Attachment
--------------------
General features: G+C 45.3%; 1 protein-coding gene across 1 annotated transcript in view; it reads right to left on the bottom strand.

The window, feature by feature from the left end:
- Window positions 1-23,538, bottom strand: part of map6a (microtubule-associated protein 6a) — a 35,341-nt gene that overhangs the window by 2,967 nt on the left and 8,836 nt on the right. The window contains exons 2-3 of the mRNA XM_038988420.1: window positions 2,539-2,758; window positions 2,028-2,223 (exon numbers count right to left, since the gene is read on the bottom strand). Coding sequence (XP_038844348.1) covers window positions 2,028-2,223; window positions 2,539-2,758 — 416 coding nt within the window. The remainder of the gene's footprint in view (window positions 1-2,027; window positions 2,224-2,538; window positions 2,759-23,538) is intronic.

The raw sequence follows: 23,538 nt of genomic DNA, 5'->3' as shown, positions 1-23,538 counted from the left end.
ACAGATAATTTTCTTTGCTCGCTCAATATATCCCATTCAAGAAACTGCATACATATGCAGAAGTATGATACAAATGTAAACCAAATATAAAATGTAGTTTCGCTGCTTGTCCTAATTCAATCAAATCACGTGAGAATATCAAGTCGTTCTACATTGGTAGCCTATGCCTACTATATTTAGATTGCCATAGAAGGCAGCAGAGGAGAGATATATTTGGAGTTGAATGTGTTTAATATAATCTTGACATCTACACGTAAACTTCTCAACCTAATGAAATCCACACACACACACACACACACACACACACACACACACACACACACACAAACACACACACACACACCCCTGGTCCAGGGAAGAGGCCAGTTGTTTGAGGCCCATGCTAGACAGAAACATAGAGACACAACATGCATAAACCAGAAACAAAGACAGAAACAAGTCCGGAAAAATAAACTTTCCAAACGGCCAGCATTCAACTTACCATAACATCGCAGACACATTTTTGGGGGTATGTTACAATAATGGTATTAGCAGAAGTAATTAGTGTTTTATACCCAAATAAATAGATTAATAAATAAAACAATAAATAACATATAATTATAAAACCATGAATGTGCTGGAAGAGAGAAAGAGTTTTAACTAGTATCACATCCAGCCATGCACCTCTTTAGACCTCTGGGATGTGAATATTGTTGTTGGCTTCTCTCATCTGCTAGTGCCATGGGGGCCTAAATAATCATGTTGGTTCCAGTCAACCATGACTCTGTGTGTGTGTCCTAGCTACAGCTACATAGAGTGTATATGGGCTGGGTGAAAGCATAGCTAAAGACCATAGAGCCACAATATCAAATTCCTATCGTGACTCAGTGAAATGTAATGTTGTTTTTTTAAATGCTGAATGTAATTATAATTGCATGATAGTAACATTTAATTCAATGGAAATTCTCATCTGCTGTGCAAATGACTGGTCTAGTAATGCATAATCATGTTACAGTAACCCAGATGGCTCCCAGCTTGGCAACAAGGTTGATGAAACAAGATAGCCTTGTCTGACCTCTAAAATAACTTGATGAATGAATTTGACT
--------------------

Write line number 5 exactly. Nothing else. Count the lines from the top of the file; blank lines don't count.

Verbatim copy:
ACAGATAATTTTCTTTGCTCGCTCAATATATCCCATTCAAGAAACTGCATACATATGCAGAAGTATGATACAAATGTAAACCAAATATAAAATGTAGTTTCGCTGCTTGTCCTAATTCAATCAAATCACGTGAGAATATCAAGTCGTTCTACATTGGTAGCCTATGCCTACTATATTTAGATTGCCATAGAAGGCAGCAGAGGAGAGATATATTTGGAGTTGAATGTGTTTAATATAATCTTGACATCTACACGTAAACTTCTCAACCTAATGAAATCCACACACACACACACACACACACACACACACACACACACACACACACAAACACACACACACACACCCCTGGTCCAGGGAAGAGGCCAGTTGTTTGAGGCCCATGCTAGACAGAAACATAGAGACACAACATGCATAAACCAGAAACAAAGACAGAAACAAGTCCGGAAAAATAAACTTTCCAAACGGCCAGCATTCAACTTACCATAACATCGCAGACACATTTTTGGGGGTATGTTACAATAATGGTATTAGCAGAAGTAATTAGTGTTTTATACCCAAATAAATAGATTAATAAATAAAACAATAAATAACATATAATTATAAAACCATGAATGTGCTGGAAGAGAGAAAGAGTTTTAACTAGTATCACATCCAGCCATGCACCTCTTTAGACCTCTGGGATGTGAATATTGTTGTTGGCTTCTCTCATCTGCTAGTGCCATGGGGGCCTAAATAATCATGTTGGTTCCAGTCAACCATGACTCTGTGTGTGTGTCCTAGCTACAGCTACATAGAGTGTATATGGGCTGGGTGAAAGCATAGCTAAAGACCATAGAGCCACAATATCAAATTCCTATCGTGACTCAGTGAAATGTAATGTTGTTTTTTTAAATGCTGAATGTAATTATAATTGCATGATAGTAACATTTAATTCAATGGAAATTCTCATCTGCTGTGCAAATGACTGGTCTAGTAATGCATAATCATGTTACAGTAACCCAGATGGCTCCCAGCTTGGCAACAAGGTTGATGAAACAAGATAGCCTTGTCTGACCTCTAAAATAACTTGATGAATGAATTTGACT